National Catholic Reporter
The Independent Newsweekly
Issue Date:  May 7, 2004

By Stephen Hodge
Berkeley, Seastone, 253 pages, $13.95
Putting the Dead Sea Scrolls in context


The discovery, most likely in 1947, and the eventual publication and interpretation of the so-called Dead Sea Scrolls have never ceased to attract attention. There are many reasons for this. Their accidental discovery, the sometimes-shady deals that were negotiated between Bedouin shepherds, dealers in antiquities, ecclesiastical dignitaries, scholars and even political figures are all raw materials for a first-rate adventure novel. Indeed, some of the speculation and theories that have been aired over the past 50 years run close to being adventure novels.

This book is not one of them. The author, an authority on Eastern religions with two published books on Zen Buddhism, has attempted to lead a non-specialist reader through the substantial contribution that the Scrolls have made to our knowledge of first-century Judaism and the emergence of Christianity. That is his major concern. However, he also considers, with a certain lightness of touch, the many theories -- some of them highly speculative and even fanciful -- that have had an impact on research and often made it to the front pages of international media. The recent much-publicized delay of the complete publication of the scrolls is an excellent example, and he handles this issue with balance. There can be no excuses, but the delay cannot be laid at the door of a political cover-up by the Catholic church.

The opening section of this book is dedicated to a rapid reconstruction of the world that produced the community at Qumran and their documents. Hodge makes a few errors on the way: Herod Antipas’ slaying of John the Baptist is accepted as it is reported in the Gospels, while Josephus tells it quite differently (Antiquities 18.116-119); there were probably not “tens of thousands” slain at the fall of Jerusalem, and Aramaic is not a product of the Babylonian exile. But these details need not distract from the well-paced narrative that sets the scene for the discussion of Qumran and its scrolls.

The presentation of the scrolls themselves is balanced. At Qumran, copies of biblical texts, writings that came from the community, and others accepted by the community have been found. The biblical texts have provided us with Hebrew texts of the Bible 1,000 years older than those previously used for the construction of the Hebrew Bible. The other texts, some of which are not texts from the community but treasured at Qumran (nonsectarian texts), and others that are the product of the members of the community (sectarian texts) give us a splendid view of a sectarian form of Judaism that throws great light on the Judaisms of the first century -- among them, emerging Christianity.

Debates rage over the identity of the community, and Hodge handles this with care. He devotes a fine chapter to the present state of the research surrounding the archeology of the site at Qumran, and from there surveys various opinions about the identity of the community. At the end of an evenhanded survey of a number of scholarly and popular opinions, he carefully accepts the majority view that the community was made up of Essenes. The book closes with a careful reminder that the figure of “the Messiah,” as it was understood in Palestine in the first century, is very different from some contemporary Christian uses of the word “the Christ” (the Greek translation of the Hebrew “Messiah”), many of which have led to fanaticism and intolerance.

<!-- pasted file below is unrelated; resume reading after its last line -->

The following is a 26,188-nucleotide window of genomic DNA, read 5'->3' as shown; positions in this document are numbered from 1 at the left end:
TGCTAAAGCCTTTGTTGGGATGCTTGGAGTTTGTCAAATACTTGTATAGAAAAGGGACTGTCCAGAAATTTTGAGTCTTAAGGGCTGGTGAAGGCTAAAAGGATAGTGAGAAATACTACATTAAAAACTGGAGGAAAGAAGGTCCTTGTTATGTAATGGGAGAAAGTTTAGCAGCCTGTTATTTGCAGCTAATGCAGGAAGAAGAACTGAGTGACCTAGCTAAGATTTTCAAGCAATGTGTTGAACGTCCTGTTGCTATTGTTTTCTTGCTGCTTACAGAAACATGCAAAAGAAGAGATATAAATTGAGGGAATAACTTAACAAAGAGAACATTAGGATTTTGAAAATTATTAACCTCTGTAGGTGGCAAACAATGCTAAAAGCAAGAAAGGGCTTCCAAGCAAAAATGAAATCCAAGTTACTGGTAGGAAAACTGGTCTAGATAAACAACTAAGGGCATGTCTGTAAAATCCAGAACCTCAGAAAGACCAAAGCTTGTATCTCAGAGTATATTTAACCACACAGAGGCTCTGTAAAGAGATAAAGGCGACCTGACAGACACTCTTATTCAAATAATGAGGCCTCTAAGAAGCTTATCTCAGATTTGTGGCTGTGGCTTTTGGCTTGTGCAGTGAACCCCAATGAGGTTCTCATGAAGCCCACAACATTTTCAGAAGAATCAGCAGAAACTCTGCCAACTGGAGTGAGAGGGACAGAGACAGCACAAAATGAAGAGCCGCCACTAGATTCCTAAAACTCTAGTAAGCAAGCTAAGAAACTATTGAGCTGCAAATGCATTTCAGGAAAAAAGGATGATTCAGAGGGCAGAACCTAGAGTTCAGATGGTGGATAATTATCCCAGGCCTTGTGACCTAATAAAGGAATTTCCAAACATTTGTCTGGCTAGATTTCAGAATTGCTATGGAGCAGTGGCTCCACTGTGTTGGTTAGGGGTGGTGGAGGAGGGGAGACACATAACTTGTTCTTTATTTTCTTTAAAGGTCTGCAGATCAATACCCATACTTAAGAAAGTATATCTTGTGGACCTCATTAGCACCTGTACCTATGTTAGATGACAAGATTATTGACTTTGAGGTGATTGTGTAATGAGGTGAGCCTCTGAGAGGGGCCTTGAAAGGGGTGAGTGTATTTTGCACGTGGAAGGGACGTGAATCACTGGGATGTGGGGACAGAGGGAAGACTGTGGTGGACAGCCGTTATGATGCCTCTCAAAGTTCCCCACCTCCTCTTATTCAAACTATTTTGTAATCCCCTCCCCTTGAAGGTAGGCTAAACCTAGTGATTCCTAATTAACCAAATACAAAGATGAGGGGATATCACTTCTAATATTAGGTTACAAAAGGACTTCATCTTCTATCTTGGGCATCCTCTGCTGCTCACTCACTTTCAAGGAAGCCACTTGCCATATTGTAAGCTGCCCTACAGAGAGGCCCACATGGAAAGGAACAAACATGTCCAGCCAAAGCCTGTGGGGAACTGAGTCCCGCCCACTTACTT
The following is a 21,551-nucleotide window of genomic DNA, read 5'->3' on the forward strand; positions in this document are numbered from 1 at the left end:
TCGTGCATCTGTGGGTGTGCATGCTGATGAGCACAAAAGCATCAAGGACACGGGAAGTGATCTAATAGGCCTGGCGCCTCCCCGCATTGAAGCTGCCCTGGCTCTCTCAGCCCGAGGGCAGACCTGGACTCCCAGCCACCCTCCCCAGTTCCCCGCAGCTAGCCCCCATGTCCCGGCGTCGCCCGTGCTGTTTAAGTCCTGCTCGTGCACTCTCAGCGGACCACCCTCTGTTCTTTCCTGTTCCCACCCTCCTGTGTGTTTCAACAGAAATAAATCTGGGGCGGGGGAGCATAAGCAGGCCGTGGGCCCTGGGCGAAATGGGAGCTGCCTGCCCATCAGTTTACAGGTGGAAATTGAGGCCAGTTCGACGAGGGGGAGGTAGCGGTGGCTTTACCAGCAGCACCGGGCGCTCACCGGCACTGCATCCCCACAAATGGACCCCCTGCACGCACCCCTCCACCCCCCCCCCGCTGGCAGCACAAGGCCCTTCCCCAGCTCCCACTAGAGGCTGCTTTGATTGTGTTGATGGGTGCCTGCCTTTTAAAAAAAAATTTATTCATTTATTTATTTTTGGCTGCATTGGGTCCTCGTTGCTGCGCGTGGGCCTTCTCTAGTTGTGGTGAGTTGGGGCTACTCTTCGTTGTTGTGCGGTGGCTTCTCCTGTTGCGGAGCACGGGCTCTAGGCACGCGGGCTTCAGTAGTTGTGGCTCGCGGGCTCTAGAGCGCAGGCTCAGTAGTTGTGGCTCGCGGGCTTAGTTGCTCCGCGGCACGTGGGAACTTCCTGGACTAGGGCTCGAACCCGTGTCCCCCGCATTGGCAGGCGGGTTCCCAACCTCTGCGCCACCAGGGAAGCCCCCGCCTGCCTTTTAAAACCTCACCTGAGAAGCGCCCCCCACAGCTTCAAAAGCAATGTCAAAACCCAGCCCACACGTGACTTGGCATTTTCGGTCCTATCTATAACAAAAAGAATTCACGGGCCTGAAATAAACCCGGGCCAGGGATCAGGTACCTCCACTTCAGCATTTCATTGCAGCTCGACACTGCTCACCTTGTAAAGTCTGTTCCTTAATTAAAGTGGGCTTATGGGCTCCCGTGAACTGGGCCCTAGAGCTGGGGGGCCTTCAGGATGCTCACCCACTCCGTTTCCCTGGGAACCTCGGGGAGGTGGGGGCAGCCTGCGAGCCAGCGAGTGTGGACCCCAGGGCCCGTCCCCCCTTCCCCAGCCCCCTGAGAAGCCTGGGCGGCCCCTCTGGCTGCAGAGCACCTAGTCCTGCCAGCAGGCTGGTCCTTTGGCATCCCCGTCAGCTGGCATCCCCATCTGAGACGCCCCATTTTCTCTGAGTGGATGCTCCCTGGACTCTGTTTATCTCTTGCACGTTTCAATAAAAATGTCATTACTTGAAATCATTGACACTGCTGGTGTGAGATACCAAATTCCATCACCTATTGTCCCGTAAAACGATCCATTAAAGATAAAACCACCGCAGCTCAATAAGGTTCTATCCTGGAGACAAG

In these days of fanciful reconstructions of early Christianity that range from the incredible reception of Dan Brown’s imaginative page-turner, The Da Vinci Code, to Mel Gibson’s highly subjective “The Passion of the Christ,” it is encouraging to see someone willing to write a solid, right-headed, balanced and easy-to-read presentation of the most substantive modern contribution to our understandings of Judaism and Christianity: the discovery of the Dead Sea Scrolls. I close with an example of what I mean by that statement. Hodge is rightly critical of much of the early work done on both the archeology of the site and the interpretation of the scrolls, under the direction of Dominican Fr. Roland de Vaux. Yet, in the end, despite all that has been said and done since those heady days in the 1950s, de Vaux’s contribution and conclusions are given due recognition. I recommend this book to anyone genuinely interested in the origins of contemporary Judaism and Christianity.

Fr. Francis J. Moloney is dean of the School of Theology and Religious Studies at The Catholic University of America.

National Catholic Reporter, May 7, 2004

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